I usually approve of your stance on most things but I think you are waaaay off base on the school system (The 3 Rs, June 22, 2017 print paper). With the public and Catholic systems we have choice. Obviously I am not the only one. While the public system is closing schools the Catholic system is bursting at the seams. From personal experience I know the importance of choice.
My boys were larger than most, had dyslexia, ADD, and loved to tease. Had we stayed in the overcrowded schools in Brampton they would have ended up in jail. The public system wanted to put them at the back of the class and give them extra help. On the advice of a neighbour with a son with ADD we sent them to the Catholic system. I had to redirect my taxes and the bus trip was long, but the result was wonderful.
They did not get Catechism classes, but they did get religion class whereby they studied ALL religions and if their belief system was different, it was debated not put down (even belief in ghosts and extraterrestrials). St. Mary's accepted kids that were thrown out of other schools and turned them around into good citizens, instead of criminals. The result was that my boys ended up with college and university and good solid jobs, and leadership skills to be proud of.
Don't judge the school system by the costs. Judge them by the results. It costs less to keep kids in schools that accommodates their problems than in the the prison system. The two systems work because we have choices. Both systems teach the same things to all religions. It is the way it is taught that changes, and for us we say, "Thank God we made the right choice."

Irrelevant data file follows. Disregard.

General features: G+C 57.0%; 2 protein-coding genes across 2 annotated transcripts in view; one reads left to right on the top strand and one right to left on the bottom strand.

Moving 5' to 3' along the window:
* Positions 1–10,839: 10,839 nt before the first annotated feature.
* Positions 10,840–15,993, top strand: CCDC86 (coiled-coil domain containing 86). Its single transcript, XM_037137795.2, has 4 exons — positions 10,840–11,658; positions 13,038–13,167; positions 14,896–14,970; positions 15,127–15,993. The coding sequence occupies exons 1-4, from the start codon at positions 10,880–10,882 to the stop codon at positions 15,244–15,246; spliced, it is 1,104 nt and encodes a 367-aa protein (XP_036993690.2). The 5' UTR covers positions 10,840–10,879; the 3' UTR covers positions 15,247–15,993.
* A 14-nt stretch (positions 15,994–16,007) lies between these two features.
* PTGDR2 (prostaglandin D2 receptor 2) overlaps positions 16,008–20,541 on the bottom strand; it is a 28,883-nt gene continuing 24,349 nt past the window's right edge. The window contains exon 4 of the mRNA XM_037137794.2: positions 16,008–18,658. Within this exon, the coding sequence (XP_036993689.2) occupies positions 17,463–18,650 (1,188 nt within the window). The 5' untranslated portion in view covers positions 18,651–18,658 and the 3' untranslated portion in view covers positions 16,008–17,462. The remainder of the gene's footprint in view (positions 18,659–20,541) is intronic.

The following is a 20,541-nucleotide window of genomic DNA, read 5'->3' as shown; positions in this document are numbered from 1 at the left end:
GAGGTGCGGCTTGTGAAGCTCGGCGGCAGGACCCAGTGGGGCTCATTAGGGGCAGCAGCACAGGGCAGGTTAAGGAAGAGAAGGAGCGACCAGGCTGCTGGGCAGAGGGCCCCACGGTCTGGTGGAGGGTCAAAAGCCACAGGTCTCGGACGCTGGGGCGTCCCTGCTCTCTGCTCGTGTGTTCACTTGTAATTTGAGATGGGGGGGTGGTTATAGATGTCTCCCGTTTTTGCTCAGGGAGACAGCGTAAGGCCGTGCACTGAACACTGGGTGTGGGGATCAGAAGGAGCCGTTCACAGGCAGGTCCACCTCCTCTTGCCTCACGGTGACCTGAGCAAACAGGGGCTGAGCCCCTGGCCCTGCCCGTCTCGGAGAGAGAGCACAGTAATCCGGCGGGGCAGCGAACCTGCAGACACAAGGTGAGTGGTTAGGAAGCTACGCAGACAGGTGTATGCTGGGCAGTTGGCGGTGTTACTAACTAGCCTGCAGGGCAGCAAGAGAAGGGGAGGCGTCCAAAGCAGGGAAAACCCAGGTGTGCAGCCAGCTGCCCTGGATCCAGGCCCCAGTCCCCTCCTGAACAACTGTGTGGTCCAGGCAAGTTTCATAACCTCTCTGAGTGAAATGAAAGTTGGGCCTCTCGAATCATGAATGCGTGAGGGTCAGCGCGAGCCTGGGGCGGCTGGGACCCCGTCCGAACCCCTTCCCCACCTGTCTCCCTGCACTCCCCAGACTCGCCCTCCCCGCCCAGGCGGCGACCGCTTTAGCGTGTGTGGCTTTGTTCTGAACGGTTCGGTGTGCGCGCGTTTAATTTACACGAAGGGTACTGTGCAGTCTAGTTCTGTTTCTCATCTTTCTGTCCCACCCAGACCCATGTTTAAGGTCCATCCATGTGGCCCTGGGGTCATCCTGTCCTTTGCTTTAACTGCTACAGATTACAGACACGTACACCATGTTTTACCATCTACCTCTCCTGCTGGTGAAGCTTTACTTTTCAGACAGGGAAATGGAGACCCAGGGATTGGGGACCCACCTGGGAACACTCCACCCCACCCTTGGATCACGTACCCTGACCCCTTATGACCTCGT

Roberta Docherty, Meaford
Editor's note: For those who don't purchase our print paper, there are always articles included that don't appear online including the popular 3Rs...Rants, Raves & Rumours opinion column on page 11 each week. For context, here is what had been included in the June 22 3 Rs that is referred to in this letter:
While I have great respect for people's religious beliefs, I'm a firm believer in the separation of church and state, which is why I've always been bothered that Ontario has two separate school systems – the public system and the Catholic system. Now, I've got nothing against religious schools, I just don't think they should be funded with public tax dollars. A group called OPEN (One Public Education Now) is hoping to change that as they launch a legal challenge against separate school funding. A recent column on the CBC website captured many of my own thoughts on the issue.
“The reason Catholic schools receive public funding in Ontario goes all the way back to Confederation. Other provinces like Quebec and Newfoundland have done away with funding for separate school boards, and Charles Pascal of OPEN thinks the rest of the country should follow suit,” read part of the column, and I agree with Pascal. “Flash forward 150 years,” Pascal said. “We're living in a multicultural society with lots of other religions that need to be respected. The notion that a single religious education schooling system receives public money is simply an anachronism.”
Indeed. I think this grassroots group is smart to use the courts to try to make change, since for politicians, issues like this can be too hot to handle for fear of losing the votes of Catholic school supporters, as Toronto mayor John Tory discovered a decade ago while running for the leadership of Ontario's Progressive Conservative party. Tory lost that bid for the leadership, and many critics suggested that his stance on religious school funding was a big part of the reason. It will be interesting to see how the courts respond to this issue.